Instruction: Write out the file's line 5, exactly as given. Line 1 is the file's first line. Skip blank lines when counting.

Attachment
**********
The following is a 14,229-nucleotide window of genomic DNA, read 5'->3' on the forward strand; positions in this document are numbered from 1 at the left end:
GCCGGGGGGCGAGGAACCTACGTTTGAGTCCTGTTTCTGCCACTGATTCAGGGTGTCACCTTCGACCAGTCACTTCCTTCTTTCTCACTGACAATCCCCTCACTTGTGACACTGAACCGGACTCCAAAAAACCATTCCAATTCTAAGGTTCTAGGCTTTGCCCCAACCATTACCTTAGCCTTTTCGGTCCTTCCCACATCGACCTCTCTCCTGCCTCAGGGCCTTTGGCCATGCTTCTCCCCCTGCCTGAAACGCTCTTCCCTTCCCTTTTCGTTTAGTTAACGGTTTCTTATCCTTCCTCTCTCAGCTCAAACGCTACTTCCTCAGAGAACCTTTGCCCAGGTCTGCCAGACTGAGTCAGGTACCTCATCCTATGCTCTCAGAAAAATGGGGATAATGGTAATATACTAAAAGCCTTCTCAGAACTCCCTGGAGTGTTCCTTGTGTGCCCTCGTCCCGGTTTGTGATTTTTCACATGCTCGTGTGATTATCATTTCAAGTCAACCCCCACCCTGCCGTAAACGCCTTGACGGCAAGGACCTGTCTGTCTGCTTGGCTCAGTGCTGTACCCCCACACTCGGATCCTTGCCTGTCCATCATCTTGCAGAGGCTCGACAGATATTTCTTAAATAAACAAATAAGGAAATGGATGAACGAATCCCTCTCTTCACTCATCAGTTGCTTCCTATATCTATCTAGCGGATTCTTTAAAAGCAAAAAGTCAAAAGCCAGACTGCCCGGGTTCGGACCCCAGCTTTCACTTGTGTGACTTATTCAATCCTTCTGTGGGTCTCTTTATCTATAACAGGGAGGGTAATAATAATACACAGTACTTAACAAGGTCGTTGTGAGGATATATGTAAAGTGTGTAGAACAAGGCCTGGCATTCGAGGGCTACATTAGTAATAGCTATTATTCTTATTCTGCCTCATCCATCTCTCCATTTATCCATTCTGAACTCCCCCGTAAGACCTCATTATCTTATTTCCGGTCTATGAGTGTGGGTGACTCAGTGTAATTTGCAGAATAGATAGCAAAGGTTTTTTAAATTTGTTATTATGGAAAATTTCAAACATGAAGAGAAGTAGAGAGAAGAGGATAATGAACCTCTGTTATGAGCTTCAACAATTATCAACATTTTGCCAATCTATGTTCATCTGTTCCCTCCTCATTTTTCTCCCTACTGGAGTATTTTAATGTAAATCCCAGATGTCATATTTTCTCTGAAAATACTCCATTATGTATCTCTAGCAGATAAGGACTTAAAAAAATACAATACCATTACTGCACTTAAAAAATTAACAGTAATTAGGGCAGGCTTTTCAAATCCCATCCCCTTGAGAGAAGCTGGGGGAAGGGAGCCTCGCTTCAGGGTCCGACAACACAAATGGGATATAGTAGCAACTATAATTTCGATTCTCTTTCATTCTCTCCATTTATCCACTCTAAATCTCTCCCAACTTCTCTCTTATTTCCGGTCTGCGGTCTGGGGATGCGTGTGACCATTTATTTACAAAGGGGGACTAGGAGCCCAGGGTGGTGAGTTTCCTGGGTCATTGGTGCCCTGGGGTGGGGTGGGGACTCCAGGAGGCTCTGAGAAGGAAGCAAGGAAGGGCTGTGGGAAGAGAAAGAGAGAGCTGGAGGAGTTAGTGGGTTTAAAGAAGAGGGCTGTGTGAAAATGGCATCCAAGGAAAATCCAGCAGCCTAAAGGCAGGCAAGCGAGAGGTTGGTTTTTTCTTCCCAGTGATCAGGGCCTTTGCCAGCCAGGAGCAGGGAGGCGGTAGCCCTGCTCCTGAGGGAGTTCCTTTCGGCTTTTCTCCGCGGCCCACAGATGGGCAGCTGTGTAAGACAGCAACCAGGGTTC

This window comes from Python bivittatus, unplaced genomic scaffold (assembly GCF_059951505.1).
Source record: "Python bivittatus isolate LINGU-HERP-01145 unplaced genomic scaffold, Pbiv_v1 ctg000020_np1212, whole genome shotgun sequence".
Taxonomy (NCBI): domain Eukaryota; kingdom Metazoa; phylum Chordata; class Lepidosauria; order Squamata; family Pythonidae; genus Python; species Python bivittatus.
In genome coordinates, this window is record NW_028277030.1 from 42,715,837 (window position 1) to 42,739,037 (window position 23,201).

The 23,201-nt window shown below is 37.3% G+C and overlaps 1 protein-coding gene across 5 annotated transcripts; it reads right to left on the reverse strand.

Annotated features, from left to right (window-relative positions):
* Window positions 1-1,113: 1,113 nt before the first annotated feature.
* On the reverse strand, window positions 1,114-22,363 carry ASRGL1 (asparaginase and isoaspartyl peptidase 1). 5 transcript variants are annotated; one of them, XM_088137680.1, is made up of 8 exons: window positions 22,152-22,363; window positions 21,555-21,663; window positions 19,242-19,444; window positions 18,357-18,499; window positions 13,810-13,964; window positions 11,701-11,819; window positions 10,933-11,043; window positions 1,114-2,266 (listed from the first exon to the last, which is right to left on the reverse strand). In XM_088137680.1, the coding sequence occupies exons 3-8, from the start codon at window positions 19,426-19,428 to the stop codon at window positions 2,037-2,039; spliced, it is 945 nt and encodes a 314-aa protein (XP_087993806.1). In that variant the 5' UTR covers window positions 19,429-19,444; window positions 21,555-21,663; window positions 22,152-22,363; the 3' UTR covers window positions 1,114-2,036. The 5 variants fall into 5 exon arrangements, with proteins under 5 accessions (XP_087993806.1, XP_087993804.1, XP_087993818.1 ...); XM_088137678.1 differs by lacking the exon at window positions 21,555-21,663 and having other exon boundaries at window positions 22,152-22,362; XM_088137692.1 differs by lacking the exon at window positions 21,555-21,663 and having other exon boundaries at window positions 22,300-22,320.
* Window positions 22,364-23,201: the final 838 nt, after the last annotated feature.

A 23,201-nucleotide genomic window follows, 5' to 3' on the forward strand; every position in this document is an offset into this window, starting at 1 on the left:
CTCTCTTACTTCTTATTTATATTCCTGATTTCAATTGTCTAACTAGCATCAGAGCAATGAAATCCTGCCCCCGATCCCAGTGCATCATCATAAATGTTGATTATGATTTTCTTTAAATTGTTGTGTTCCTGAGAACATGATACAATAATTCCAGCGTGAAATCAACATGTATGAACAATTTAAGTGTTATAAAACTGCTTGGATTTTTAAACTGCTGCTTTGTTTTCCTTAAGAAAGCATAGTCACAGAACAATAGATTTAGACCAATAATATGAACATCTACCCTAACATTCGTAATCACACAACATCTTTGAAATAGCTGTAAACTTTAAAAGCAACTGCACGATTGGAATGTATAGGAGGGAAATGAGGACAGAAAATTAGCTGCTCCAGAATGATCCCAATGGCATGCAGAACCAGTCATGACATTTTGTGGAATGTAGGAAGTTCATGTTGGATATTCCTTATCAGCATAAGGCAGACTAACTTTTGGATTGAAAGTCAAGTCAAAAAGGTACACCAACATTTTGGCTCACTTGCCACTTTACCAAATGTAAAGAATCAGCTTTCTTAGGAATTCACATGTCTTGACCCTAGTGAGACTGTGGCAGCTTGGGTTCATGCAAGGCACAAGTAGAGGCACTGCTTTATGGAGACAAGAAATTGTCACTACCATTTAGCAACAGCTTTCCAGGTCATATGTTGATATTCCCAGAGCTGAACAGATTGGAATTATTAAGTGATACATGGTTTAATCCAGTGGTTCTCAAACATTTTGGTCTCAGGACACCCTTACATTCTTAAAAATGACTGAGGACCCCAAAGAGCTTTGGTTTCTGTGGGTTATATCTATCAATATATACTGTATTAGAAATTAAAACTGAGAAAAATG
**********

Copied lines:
Taxonomy (NCBI): domain Eukaryota; kingdom Metazoa; phylum Chordata; class Lepidosauria; order Squamata; family Pythonidae; genus Python; species Python bivittatus.